Been thinking about the values of the business a lot recently. Part of it came about from Gary Ray’s post, part of it from reading the huge blow-up happening (and caused) by Game Salute and part of it just watching the industry change. It’s interesting in the sense that I do not, for a number of reasons, ever actually think about ‘my’ values – I don’t prod and ask myself ‘what do I stand for’, etc. Lots of reasons for that, but it does translate to the fact that the business has never had a written set of ‘core values’.
For the most part, I don’t think it’s been a major hindrance. In fact, there’s certain arguments for not having defined ‘values’. For one thing, so much of it is lip-service. Having worked for larger corporations, I gained a very cynical viewpoint about the worth of the ‘core values’ espoused by most corporations.
On the other hand, sometimes it’s worth taking the time to write it all down and living the values you expouse – Proctor & Gamble is a great example.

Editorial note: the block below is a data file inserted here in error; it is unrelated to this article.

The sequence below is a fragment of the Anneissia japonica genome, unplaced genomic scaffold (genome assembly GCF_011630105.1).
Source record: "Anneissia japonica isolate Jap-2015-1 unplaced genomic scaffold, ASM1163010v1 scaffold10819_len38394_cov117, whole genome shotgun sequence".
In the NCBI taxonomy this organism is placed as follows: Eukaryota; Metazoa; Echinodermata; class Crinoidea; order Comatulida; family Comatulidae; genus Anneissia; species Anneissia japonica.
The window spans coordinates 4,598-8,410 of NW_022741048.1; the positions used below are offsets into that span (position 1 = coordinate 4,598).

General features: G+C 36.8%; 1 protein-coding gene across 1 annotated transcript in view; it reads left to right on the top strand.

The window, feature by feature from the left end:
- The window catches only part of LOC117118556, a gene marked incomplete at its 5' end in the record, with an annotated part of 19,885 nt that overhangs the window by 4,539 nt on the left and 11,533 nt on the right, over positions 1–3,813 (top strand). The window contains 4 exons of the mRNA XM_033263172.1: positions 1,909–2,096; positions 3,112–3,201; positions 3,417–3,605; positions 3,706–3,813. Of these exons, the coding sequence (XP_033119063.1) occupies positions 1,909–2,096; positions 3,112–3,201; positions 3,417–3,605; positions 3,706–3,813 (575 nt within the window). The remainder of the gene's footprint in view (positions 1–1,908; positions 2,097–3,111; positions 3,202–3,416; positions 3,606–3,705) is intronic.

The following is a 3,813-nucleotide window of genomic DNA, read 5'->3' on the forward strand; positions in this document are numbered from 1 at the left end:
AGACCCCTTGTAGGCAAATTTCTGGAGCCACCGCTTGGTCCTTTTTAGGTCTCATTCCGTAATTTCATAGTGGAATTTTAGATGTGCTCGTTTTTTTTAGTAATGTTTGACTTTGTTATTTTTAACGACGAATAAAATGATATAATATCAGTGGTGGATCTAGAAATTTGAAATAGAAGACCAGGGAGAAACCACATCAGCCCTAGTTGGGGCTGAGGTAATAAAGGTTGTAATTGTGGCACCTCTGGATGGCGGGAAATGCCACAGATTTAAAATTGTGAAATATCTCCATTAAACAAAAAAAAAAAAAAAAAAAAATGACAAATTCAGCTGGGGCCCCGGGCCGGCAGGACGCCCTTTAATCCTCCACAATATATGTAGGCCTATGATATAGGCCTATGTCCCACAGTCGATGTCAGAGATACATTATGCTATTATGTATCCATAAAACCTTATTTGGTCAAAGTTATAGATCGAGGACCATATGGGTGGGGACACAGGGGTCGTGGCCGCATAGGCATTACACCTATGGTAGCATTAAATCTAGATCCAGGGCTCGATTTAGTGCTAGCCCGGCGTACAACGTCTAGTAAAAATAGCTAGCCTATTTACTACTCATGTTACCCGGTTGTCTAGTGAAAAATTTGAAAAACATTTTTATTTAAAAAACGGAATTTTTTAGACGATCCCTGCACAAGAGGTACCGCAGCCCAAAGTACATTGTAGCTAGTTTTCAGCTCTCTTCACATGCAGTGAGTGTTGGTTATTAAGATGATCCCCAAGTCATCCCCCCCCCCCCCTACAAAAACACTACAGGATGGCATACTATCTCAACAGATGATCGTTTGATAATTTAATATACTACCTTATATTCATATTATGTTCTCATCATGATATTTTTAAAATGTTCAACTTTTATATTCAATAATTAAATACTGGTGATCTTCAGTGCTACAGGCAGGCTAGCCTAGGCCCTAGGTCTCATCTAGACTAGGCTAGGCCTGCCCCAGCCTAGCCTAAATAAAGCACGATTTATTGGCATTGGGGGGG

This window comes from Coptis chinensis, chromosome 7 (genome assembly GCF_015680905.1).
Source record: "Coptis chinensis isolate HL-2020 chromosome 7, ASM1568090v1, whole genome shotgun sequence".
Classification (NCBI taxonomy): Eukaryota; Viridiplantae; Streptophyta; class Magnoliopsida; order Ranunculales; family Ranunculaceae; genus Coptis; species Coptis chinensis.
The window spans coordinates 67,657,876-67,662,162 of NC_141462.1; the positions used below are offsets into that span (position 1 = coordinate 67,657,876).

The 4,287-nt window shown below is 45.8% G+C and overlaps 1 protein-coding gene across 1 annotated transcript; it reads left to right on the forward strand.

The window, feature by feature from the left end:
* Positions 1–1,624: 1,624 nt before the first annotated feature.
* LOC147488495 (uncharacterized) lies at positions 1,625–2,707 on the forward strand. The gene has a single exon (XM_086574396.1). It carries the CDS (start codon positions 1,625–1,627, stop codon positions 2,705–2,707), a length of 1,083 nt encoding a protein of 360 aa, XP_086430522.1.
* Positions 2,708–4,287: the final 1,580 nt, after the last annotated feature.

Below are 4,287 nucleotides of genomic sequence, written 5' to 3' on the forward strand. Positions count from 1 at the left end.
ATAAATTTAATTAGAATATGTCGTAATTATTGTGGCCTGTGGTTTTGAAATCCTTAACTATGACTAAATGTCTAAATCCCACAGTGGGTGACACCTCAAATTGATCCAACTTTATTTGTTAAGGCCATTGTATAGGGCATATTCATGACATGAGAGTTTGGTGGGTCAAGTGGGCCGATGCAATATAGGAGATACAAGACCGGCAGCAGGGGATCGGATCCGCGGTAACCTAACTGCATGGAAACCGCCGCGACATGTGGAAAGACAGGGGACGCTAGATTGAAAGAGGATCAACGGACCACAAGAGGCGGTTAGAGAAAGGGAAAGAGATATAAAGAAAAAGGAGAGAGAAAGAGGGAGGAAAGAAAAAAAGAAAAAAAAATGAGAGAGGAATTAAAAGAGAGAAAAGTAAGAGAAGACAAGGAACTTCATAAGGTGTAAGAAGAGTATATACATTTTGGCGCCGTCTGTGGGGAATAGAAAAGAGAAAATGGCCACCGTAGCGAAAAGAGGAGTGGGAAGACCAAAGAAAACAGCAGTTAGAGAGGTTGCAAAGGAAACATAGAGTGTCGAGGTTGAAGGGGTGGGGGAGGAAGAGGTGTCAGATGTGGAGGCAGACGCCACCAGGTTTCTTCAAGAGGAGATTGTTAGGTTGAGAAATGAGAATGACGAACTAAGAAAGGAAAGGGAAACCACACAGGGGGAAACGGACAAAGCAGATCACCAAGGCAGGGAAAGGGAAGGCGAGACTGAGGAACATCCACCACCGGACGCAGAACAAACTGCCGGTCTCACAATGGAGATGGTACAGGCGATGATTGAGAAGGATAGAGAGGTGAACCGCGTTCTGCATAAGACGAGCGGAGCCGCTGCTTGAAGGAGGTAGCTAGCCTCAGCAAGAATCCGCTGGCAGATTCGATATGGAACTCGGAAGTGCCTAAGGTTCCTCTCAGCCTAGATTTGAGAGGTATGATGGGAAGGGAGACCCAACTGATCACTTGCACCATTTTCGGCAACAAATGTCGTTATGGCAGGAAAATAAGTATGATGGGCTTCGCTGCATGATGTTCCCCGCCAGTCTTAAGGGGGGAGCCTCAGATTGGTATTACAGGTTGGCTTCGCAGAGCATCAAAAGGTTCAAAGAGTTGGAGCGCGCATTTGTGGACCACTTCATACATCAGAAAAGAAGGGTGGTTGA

So Who Are We?
Truthfully, I still don’t have an answer. We’ve done well enough as it is, so I’m not going to push the point. I do know a few things that we strive for as a company:
- Be fair – that’s for both customers and suppliers. We treat people the way we’d expect to be treated – fairly. No subservience, no ‘customer is always right’, just fairness. Maybe a bit more towards the customers side than ours, but that’s because we are in business.
- Play the long game – I’ve always thought in the long-term, willing to look in terms of years rather than months or years. It’s particularly useful when considering the future of the company and it’s something we can do as we don’t have to worry about the next quarter earnings reports.
That’s about as far as I’ve gotten really. Perhaps one more – Wil Wheaton’s command of ‘Don’t be a d*ck’ comes to mind.